Apple Can’t Dismiss Cydia’s Amended Antitrust Case, Judge Says

Apple’s attempt to file an amended antitrust suit brought by the maker of Cydia, an app store for jailbroken iPhones, has failed (via Reuters† California District Judge Yvonne Gonzalez Rogers rejected Apple’s request to dismiss the case Thursday and gave the company 21 days to respond to Cydia’s re-filed complaint.

Cydia developer Jay Freeman (who also uses the username Saurik) filed a lawsuit against Apple for the first time in 2020. According to the complaint, Apple has “wrongly acquired and maintained monopoly power” in iOS app distribution and payments, ultimately “robbing” third parties. app stores of “the ability to compete with the App Store.” Cydia came into existence before the Apple App Store even existed, allowing users to find and download third-party apps for jailbroken devices. Freeman closed the Cydia store in 2018.

Judge Gonzalez Rogers – the same judge who issued a mixed ruling for the Epic vs. Apple lawsuit – dismissed the case in January, citing that Freeman’s allegations fell outside the four-year statute of limitations for antitrust cases. Gonzalez Rogers gave Freeman the opportunity to amend the complaint, which he did.

The new complaint alleges that Apple made “more aggressive” changes to iOS from 2018 to 2021 that reportedly prevented Cydia and other alternative app stores from providing “usable” apps for iPhones. Apple again tried to shut down the re-filed complaint on the grounds that the charges fell outside the statute of limitations, but Gonzalez Rodger rejected the request for resignation. The edge contacted Apple with a request for comment, but didn’t hear back immediately.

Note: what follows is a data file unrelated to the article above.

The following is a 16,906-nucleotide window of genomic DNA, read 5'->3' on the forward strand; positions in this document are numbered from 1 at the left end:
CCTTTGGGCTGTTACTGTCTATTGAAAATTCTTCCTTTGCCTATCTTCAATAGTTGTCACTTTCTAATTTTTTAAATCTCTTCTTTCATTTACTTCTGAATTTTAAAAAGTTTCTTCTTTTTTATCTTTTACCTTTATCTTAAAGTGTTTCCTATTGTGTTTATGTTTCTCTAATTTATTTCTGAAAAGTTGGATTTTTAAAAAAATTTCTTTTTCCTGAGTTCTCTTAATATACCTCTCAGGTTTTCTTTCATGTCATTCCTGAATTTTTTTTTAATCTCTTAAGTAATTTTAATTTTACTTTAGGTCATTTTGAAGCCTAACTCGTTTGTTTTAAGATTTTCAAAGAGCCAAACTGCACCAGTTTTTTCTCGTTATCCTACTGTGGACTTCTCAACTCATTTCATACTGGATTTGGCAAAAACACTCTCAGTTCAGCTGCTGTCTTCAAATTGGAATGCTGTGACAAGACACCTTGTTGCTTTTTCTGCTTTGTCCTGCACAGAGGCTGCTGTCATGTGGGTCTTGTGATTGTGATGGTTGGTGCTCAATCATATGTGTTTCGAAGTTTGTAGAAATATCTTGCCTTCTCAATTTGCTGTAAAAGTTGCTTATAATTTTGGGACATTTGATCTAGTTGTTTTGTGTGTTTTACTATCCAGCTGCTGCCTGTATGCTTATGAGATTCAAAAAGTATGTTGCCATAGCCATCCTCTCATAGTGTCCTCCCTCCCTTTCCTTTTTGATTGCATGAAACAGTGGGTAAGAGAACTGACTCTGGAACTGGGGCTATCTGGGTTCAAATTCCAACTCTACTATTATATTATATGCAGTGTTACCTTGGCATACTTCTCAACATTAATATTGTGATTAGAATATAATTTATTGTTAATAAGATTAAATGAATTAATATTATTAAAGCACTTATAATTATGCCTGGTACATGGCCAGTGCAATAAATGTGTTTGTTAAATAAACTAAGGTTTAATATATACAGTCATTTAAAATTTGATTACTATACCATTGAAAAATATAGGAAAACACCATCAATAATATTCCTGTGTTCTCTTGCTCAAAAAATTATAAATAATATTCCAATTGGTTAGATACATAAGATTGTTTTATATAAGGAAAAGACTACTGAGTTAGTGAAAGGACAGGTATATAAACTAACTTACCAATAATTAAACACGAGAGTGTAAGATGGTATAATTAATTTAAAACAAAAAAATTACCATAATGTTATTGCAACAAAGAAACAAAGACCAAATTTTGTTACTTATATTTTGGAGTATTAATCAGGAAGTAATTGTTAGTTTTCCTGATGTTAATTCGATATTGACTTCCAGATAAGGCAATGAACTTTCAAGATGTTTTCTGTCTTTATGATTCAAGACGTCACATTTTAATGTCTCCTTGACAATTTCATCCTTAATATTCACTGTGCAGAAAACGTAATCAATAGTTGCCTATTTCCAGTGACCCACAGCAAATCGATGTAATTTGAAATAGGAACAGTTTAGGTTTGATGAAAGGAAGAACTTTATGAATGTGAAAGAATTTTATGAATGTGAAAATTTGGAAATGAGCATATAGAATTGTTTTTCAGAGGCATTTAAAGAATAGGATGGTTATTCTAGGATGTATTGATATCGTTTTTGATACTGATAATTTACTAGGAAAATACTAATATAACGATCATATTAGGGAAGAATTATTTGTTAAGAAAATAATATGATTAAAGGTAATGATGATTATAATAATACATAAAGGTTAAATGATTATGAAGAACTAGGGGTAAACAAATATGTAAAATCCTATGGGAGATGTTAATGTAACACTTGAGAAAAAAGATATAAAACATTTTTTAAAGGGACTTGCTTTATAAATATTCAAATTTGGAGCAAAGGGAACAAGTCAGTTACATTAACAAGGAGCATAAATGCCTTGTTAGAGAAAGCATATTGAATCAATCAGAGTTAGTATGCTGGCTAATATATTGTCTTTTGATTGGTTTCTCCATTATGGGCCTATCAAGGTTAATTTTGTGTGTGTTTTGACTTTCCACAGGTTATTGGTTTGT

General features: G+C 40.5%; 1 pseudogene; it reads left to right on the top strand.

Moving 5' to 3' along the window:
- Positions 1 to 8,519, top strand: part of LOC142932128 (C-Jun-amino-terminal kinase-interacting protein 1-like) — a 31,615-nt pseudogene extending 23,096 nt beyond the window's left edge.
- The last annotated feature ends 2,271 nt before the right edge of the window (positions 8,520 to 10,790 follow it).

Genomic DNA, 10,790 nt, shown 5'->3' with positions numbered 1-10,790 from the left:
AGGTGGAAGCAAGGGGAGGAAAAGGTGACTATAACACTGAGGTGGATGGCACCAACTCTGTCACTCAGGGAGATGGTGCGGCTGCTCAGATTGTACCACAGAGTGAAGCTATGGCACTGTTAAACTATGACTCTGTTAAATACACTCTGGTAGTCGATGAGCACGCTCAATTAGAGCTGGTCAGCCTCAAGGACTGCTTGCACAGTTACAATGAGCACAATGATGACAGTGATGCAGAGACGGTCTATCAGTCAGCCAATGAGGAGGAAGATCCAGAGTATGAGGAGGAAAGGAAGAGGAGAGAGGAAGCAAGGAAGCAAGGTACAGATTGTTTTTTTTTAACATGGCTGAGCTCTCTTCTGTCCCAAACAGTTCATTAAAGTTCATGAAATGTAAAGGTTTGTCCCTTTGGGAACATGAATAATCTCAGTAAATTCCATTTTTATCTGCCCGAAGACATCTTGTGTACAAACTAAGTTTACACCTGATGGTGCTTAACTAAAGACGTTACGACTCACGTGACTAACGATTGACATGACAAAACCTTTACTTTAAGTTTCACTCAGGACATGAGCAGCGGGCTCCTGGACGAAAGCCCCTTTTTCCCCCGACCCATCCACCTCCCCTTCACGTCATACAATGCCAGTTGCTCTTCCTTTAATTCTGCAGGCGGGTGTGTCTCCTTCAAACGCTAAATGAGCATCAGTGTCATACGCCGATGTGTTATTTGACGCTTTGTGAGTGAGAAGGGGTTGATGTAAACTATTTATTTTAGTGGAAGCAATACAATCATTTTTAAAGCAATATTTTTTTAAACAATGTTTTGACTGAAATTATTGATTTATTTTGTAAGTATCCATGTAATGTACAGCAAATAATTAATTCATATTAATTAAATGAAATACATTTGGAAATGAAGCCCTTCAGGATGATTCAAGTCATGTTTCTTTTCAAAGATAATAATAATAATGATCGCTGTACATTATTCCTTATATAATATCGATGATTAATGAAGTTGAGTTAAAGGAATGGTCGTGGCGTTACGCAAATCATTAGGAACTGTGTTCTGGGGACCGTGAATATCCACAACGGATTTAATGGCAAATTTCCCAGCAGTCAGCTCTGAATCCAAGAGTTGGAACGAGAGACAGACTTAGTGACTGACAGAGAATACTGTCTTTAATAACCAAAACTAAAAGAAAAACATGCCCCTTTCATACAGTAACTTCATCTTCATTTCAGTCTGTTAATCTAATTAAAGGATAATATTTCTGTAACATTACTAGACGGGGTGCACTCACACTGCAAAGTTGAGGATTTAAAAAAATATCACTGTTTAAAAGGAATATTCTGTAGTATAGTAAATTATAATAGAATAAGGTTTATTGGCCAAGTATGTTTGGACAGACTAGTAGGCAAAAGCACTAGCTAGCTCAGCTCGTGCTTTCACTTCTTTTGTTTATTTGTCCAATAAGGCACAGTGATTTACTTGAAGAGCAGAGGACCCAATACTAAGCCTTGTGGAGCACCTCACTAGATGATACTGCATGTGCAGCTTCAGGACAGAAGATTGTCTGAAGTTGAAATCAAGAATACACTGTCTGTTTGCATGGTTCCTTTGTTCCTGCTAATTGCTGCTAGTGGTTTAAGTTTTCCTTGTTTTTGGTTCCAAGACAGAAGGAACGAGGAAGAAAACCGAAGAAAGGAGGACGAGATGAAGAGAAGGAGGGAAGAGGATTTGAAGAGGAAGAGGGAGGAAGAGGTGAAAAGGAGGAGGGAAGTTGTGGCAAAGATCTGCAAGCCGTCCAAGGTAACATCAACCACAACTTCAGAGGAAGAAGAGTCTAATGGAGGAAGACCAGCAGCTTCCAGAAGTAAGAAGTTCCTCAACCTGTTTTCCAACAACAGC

In 2020, Epic Games filed a lawsuit against Apple over: Fortnite‘s removal from the App Store – Apple kicked out Fortnite for offering an alternate payment option, allowing Epic to bypass Apple’s up to 30 percent commission required for in-app purchases. Around the same time, Epic filed a similar lawsuit against Google, which is due to appear in court in 2023. Earlier this month, Match Group, the company behind Tinder, OkCupid and Hinge, also filed a lawsuit against Google over its payment restrictions on the Play Store.

In addition to app developers, Apple has been the subject of investigation by government agencies. While the Netherlands issued a series of fines against the company for banning Dutch dating apps from using their own billing systems, South Korea passed a law requiring both Apple and Google to allow developers to use third-party payment processors. The US and EU are also working to curtail the power of big tech companies, with the EU set to enact the Digital Markets Act next year and the US making progress on the Open App Markets Act designed to reduce competition in mobile. to promote computer use.

Frank Broholm had acquired considerable experience in writing and editing publications before recruited by The Media Today Chronicle News portal as Editorial Manager. His key task is to conduct effective business reviews based on the most recent business…